Tuesday, June 26, 2012, at 6pm in the DeKalb city council chambers there is a special joint meeting between the City Council and the Safe/Quality Housing Task Force. The proposed new laws will affect homeowners and renters including those residing in single or multifamily homes. Property owners could be held financially accountable for a disorderly house due to the actions of a tenant or visitor. Investment property owners could lose their license to rent their properties and then be subject to stricter vacant home regulations.
The funds are not available to cover the costs of the new regulations so a new revenue source must be identified and created. Mayor Povlsen has mentioned an increase in property taxes as a revenue source and seems adamant that those costs not be borne by the landlords.
A similar program like this has been on the shelf with city planners for more than a decade. A rental inspection – nuisance ordinance program was proposed some five years ago but it was rejected due to public opposition and budget woes in city finance. Versions are in practice in many communities throughout the United States and are frequent among college towns. Proponents say the increased regulation of residential homes provide landlords, neighbors and municipal government more tools to fight against such things as crime, disorderly conduct, property neglect and neighborhood decay.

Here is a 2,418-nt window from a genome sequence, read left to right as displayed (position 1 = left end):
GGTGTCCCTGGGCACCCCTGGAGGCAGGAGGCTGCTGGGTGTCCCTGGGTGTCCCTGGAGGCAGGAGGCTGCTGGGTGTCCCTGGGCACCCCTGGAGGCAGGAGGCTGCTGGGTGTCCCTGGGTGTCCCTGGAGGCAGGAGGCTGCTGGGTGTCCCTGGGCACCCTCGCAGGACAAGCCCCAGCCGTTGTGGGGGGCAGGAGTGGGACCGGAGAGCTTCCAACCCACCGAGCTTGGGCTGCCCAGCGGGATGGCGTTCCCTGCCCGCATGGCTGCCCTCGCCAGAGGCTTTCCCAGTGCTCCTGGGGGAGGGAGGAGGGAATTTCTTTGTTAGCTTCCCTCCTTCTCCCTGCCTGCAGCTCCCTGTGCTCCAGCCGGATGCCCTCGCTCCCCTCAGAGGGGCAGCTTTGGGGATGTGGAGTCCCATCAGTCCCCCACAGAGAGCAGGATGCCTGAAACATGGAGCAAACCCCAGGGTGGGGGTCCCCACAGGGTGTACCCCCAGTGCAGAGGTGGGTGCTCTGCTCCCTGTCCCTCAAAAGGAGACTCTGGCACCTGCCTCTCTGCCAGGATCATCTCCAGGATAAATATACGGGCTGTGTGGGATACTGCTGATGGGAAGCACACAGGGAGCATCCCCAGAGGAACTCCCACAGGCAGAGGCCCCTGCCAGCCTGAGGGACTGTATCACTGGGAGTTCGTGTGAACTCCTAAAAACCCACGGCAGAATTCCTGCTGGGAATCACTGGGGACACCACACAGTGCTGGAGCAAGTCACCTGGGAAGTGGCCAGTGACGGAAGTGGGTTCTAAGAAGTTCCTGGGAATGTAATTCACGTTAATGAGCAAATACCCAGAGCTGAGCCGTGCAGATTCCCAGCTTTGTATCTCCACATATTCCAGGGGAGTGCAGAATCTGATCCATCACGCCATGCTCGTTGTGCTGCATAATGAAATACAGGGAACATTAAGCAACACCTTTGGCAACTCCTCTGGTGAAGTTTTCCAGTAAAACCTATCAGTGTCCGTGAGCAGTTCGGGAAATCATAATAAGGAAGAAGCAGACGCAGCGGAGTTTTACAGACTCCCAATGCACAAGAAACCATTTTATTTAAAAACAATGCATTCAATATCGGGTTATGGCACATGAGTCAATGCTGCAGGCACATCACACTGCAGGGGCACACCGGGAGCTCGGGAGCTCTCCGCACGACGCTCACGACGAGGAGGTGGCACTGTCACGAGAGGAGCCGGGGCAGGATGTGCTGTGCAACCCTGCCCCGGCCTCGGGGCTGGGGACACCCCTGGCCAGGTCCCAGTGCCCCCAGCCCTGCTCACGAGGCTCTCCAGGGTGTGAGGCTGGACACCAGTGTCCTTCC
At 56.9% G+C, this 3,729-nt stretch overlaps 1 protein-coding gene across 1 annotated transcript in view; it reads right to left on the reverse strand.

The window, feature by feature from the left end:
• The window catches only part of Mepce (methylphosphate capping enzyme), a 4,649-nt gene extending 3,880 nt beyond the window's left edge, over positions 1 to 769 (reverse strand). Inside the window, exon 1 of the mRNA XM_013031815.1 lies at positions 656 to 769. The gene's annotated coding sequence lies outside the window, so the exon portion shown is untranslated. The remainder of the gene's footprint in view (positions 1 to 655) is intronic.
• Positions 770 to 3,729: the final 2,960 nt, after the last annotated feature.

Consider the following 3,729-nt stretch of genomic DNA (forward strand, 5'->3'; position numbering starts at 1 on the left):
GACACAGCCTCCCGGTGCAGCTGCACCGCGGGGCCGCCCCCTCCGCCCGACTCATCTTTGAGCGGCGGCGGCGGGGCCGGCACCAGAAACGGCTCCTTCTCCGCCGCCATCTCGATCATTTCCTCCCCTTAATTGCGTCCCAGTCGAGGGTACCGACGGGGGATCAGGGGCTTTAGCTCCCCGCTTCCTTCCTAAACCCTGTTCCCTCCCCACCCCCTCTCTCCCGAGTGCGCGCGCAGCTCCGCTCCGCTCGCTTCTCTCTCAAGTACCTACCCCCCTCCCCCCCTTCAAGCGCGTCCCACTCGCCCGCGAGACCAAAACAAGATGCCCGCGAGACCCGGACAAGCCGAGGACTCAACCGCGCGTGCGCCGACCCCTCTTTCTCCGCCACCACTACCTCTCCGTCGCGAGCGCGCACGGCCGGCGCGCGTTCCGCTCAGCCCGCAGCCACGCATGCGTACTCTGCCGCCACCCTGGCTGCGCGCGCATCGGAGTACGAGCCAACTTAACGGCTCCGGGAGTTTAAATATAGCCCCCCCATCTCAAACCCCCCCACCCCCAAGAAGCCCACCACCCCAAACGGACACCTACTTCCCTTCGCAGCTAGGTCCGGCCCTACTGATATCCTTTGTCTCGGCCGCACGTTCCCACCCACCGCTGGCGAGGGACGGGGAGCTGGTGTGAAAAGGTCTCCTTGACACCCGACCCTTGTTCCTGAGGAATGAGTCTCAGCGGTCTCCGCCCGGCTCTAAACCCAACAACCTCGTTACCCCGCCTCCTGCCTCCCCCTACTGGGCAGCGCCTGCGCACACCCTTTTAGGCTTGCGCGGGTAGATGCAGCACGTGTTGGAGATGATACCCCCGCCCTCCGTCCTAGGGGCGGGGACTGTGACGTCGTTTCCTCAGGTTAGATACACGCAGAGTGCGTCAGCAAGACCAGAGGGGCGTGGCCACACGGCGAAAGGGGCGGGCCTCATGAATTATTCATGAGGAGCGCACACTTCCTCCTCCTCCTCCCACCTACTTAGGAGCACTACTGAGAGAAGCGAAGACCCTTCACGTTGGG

Opponents say such regulatory practices raise costs unnecessarily and sometimes prohibitively and can subject property owners to unfair punitive measures.
The DeKalb Area Rental Association has met with the mayor and city council members to provide insight to the affect these regulations might have and express their concerns. The group has produced a weekly radio show mornings on WLBK AM1360 to inform the public and to promote a “reasonable man” approach to some of these regulations.
Tuesday’s special meeting should be highly attended but an important segment of the community will likely not be in attendance. It is a population much of the rules rewriting has to do with. NIU is not in session and most of the students are not in town to participate and be informed of the issues and developments.
How much authority, if any, the new regulations would have on Northern Illinois University is not known. It would seem to be an important question with Northern’s expansion into the residential marketplace.
For more background information read Lynn Fazekas’ related article on CityBarbs.